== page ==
I also see the quality and morale of our forces as being high. I see this in the recruiting statistics. We are still bringing in historically high levels of high school graduates and high qualification test scores. We still have historically high records of retention rates. And again, I see this quality and morale with my own eyes every time I visit a base. That's the good news. But we have paid the price for this high readiness level. That is, we had to drive the modernization funding down to new lows to achieve that.

Now, when you do that, when you squeeze down the modernization funding, ordinarily you would expect that to lead to obsolescence of equipment and, therefore, to a readiness problem because the equipment isn't functioning properly. That has not happened to this point. The reason it has not happened is pretty obvious if you stop to think about it. Because we are bringing down the modernization budget at the same time we are constricting the force, we are taking equipment out of the forces. Obviously, we took the old equipment out. And so as a consequence, the average age of our equipment is still at good levels. But as I told you, the draw-down is now over. And therefore, if we do not get the modernization back up, it would be a year older every year with many of our systems.

So it is crucial that we get this modernization program back on track. The question is how do we do it? The first key to this is that we have to pour more money into it. We do not have magic wands, we do not have smoke and mirrors. We have to put more money in our modernization. The five-year budget of both the Administration and the Congress do just that. The President's budget, for example, calls for a 40 percent increase in real terms in the modernization budget over the five-year program. Congressional budget proposals call for about the same. This is the good news there. A qualification on that good news is both the Administration and the Congress have a strong commitment to achieving a balanced budget. And as the years go on, it will become more and more clear if these two goals are in conflict. So that is a problem ahead of us. But at least the baseline that we will be starting from is that the modernization budget is scheduled in our budgets for about a 40 percent increase.

In order to achieve this, we have to divert major resources from infrastructure expenses to modernization. A big part of our management in the Defense Department in the last few years, and certainly on into the future, is going to be effecting that transfer of funds of infrastructure to modernization. The leading edge on this has to do with the savings from base closing. The last few years the savings from base closing have all been negative savings. That is, it costs us money. There is a front-end investment associated with closing the bases. Two years ago that was $4 billion. This is not small change. Now we are going, within a two or three years, to a $6 billion savings in base closing. So we are swinging about $10 billion from a cost of $4 billion to a savings of $6 billion just to the bases that we have closed. And by the end of the decade, during the tail-end of this five-year program ahead of us, we will have another $10 billion to put into modernization as a result of those sets of actions.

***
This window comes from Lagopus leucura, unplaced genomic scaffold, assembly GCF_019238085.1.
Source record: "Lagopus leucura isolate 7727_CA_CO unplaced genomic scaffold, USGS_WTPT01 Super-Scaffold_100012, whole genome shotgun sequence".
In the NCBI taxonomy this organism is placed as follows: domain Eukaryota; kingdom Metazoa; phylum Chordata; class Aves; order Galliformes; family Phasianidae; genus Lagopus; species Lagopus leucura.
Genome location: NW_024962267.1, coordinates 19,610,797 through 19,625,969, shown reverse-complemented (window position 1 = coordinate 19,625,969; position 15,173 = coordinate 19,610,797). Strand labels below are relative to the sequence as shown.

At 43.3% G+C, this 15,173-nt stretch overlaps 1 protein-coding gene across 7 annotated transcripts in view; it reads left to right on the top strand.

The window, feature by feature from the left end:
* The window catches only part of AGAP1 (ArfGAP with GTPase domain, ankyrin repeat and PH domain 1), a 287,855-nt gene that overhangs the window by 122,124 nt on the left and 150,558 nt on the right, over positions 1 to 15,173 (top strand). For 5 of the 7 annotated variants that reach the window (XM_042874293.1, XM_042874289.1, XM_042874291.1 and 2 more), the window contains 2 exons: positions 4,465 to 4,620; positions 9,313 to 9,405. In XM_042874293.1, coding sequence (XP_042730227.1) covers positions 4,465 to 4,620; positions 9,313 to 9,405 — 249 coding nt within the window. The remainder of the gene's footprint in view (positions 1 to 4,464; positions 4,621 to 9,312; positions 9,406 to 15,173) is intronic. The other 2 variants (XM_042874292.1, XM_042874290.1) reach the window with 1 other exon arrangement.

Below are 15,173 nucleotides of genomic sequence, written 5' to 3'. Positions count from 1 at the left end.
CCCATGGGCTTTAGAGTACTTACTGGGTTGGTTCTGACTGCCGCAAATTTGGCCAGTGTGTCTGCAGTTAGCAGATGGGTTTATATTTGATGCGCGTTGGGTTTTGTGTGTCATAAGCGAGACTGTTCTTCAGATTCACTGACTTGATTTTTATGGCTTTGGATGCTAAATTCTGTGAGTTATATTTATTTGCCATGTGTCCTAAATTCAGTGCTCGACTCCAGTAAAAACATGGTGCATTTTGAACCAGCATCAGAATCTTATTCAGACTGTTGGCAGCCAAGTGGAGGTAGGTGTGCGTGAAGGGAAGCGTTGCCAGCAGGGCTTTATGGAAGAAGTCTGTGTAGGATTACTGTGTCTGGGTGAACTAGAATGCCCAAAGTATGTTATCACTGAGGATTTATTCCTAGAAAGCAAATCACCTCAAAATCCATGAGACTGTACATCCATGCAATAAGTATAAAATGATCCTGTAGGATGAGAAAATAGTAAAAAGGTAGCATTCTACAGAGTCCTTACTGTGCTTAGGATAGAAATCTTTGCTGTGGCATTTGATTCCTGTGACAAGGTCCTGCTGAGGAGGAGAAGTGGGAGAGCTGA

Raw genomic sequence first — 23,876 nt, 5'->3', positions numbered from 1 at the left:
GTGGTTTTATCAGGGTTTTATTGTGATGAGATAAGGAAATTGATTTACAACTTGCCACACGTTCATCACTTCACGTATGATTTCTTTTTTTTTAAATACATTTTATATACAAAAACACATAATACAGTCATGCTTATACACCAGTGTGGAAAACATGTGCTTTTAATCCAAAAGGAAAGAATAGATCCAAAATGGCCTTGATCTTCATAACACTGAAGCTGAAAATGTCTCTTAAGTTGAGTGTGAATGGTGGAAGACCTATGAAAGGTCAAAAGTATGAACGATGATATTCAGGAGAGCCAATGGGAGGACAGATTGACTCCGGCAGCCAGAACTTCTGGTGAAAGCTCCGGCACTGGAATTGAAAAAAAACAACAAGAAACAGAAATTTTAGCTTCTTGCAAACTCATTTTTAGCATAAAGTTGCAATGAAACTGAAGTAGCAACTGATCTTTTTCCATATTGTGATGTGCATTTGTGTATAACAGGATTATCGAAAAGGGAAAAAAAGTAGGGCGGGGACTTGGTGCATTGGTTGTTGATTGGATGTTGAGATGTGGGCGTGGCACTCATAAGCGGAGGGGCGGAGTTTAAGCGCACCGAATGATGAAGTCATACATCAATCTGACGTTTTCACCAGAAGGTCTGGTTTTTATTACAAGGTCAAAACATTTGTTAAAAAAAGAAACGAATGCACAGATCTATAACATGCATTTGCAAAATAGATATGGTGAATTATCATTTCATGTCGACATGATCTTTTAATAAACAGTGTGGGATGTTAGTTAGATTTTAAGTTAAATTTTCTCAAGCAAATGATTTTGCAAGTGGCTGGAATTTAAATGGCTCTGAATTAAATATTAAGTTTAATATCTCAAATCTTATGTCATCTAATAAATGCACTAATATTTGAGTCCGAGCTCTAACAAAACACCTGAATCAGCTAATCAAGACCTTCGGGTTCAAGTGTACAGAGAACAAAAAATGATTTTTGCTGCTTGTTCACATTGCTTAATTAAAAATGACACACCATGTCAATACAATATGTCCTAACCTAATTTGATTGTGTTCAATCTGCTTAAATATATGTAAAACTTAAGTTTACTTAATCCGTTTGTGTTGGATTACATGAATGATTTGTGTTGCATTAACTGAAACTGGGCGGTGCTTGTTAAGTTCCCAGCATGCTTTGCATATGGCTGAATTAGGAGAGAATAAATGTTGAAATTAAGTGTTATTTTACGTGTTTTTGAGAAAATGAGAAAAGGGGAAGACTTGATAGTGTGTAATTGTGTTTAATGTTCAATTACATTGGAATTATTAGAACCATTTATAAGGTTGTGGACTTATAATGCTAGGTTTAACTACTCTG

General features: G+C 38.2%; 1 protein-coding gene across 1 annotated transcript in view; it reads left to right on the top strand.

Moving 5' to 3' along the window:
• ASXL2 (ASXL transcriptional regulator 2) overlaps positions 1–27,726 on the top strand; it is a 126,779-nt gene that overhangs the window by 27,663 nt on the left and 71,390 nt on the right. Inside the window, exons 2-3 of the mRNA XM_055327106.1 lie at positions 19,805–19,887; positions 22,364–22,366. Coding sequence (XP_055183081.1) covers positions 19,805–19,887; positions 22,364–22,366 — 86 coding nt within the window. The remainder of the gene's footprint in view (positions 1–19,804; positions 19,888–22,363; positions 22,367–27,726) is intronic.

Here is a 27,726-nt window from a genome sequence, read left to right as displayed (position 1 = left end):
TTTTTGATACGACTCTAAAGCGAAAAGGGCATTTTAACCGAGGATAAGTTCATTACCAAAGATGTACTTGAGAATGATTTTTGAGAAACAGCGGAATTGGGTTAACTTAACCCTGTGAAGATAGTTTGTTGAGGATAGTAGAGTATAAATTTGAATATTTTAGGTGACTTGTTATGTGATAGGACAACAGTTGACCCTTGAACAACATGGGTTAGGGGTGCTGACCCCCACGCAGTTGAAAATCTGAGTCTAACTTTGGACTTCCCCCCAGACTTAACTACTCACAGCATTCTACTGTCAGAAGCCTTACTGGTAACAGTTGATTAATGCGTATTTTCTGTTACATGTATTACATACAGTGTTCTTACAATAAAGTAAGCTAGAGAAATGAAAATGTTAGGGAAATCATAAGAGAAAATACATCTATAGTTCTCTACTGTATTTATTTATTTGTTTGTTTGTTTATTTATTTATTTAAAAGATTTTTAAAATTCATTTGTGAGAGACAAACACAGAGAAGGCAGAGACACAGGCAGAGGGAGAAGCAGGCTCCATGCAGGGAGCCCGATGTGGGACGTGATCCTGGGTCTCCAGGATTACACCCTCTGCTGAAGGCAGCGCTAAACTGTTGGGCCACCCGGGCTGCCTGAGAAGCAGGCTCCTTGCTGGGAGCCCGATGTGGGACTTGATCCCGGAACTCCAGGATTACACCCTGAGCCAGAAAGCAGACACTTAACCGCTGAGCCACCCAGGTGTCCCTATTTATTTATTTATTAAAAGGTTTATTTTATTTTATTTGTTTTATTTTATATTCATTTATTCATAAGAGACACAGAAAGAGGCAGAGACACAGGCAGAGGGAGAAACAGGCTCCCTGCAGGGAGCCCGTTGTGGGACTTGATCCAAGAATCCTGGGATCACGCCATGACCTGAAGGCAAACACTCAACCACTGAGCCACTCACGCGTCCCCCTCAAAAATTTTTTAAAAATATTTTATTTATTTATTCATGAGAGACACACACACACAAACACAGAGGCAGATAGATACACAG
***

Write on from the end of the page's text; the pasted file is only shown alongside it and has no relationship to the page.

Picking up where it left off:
The Defense Science Board in its summer study this year recommended other major actions we can take to swing resources from infrastructure to modernization. The most promising of those, I thought, was the savings that can be achieved by undertaking a vast and a comprehensive program in inventory reduction. These are not new and untested ideas. Industry has been doing this for years and the savings which we think can be generated there are on the same order of magnitude of the savings that we are going to make from the base closings.

But a third part of our strategy, however successful we are in these other elements of our strategy, is to make major savings in acquisition reform. This has been a primary goal of mine ever since I came back to the Pentagon three-and-a-half years ago. It has been the goal of other secretaries of defense, and so far in history, it has been notable as a goal which has been noticeable by lack of achievement. This time we are going to achieve it.

Now, the first year I was in the Pentagon, I concentrated on getting new legislation put together and putting an acquisition team in place. The Congress has been very supportive, very cooperative. They gave us the legislation that we asked for. The acquisition team that I put in place, in particular the acquisition executives, were selected because, first of all, they had to be experienced. They had to be able to hit the deck running. We could not do on-the-job training for the time we had to work this problem. They had to be dedicated to the same goal that I was dedicated to: of really converting our acquisition system over to one which uses commercial practices and bought commercial components, wherever feasible. And they had to be managers. They had to be able to drive this system, not be driven by it. The team of acquisition executives we have in place -- Paul Kaminski, Gil Decker, Art Money, John Douglas -- all meet those tests.